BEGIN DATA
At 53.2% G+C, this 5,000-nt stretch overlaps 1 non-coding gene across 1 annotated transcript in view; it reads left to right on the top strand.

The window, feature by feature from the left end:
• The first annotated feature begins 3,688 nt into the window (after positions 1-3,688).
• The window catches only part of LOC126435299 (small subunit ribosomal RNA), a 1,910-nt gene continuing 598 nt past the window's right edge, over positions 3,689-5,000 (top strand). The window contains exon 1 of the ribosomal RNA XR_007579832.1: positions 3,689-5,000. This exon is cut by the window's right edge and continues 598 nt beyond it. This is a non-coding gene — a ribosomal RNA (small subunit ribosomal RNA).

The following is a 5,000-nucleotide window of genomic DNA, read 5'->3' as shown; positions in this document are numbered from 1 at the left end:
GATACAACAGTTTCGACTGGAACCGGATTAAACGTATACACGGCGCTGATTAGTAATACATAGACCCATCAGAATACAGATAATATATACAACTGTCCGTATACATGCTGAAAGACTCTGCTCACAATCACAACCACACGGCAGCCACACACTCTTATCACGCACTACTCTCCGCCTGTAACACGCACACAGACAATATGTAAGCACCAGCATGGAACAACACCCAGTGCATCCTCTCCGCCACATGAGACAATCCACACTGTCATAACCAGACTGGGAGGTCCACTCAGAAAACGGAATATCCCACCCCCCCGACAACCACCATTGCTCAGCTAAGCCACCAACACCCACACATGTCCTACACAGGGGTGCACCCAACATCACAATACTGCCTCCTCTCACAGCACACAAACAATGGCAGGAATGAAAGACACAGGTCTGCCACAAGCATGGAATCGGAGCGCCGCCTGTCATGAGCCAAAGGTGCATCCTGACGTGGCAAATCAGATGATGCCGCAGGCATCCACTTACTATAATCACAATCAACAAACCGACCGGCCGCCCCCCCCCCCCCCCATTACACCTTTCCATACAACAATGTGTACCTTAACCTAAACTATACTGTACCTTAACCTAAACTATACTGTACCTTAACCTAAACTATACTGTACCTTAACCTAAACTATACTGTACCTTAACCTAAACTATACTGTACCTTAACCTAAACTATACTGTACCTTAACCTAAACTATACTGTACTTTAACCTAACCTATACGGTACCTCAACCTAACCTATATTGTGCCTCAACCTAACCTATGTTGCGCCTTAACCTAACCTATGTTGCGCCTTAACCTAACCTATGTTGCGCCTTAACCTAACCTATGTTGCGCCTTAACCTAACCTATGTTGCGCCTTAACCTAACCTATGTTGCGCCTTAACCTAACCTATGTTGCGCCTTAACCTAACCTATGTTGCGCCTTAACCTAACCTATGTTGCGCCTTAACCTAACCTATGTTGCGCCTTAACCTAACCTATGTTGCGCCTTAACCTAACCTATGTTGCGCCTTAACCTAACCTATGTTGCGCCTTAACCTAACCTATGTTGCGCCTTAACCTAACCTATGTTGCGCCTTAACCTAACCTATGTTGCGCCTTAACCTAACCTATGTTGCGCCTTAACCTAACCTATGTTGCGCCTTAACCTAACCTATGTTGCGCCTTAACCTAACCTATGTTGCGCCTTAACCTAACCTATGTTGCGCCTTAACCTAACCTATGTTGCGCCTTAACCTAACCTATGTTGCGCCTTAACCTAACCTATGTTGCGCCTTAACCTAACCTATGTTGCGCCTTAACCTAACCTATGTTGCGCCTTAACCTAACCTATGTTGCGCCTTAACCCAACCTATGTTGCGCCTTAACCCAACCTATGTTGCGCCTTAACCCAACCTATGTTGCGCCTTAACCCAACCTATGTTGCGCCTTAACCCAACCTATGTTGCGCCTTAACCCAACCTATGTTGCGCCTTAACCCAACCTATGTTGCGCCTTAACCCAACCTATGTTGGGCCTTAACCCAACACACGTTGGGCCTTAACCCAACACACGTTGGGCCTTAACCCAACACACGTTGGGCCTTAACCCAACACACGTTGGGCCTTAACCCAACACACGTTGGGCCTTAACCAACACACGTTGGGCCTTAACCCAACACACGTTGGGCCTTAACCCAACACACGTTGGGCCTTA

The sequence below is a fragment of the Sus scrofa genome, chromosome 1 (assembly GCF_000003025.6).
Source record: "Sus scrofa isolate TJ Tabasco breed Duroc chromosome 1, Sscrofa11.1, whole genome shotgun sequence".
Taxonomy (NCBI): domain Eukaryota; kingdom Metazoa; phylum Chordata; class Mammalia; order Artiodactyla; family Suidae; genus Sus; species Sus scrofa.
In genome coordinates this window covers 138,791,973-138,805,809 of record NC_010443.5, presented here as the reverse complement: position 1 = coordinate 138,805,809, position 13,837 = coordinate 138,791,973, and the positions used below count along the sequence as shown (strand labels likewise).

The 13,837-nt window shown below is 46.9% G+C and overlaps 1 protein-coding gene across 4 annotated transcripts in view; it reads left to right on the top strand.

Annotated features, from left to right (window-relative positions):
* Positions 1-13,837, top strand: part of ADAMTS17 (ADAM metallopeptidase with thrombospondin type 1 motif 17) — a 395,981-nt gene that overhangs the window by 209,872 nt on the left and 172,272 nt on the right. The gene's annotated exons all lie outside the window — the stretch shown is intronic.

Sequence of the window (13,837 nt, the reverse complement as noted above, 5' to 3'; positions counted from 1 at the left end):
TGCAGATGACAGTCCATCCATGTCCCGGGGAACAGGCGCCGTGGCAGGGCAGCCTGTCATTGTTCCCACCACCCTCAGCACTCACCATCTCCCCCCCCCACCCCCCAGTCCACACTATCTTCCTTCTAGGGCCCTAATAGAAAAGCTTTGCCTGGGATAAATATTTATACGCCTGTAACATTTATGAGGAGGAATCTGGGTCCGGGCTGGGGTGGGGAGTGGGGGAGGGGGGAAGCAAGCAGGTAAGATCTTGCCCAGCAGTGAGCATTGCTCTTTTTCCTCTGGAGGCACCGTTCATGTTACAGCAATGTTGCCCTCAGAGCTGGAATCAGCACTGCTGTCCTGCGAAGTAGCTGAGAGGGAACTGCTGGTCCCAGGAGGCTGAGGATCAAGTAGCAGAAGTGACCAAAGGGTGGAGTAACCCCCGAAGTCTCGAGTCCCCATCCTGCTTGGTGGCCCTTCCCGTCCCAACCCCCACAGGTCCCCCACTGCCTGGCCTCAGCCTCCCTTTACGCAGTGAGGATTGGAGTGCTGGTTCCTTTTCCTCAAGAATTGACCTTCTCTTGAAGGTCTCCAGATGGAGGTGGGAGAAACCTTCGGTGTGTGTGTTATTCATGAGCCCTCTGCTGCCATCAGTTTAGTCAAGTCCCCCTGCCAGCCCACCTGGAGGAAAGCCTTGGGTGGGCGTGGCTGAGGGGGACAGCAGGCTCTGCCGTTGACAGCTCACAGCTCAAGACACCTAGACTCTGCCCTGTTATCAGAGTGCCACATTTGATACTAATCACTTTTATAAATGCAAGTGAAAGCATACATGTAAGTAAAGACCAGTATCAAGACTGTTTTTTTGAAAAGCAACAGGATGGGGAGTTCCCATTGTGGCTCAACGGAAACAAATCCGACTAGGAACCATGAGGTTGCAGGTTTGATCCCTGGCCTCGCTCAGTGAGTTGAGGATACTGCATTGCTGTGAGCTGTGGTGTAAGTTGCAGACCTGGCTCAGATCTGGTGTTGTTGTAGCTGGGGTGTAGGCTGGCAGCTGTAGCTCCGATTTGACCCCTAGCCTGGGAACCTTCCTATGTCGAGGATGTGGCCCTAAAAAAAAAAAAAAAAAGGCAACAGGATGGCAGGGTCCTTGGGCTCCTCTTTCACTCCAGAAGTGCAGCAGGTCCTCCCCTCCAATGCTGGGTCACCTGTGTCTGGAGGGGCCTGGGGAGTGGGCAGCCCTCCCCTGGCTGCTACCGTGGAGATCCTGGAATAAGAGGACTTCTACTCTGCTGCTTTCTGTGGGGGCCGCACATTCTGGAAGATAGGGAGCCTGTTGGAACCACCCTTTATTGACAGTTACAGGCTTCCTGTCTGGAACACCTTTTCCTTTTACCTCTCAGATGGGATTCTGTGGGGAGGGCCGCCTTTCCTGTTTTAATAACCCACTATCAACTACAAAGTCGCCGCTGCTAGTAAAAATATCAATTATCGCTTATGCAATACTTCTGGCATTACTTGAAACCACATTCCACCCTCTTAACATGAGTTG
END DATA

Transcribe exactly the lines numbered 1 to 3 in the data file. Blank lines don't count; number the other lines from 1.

At 53.2% G+C, this 5,000-nt stretch overlaps 1 non-coding gene across 1 annotated transcript in view; it reads left to right on the top strand.

The window, feature by feature from the left end:
• The first annotated feature begins 3,688 nt into the window (after positions 1-3,688).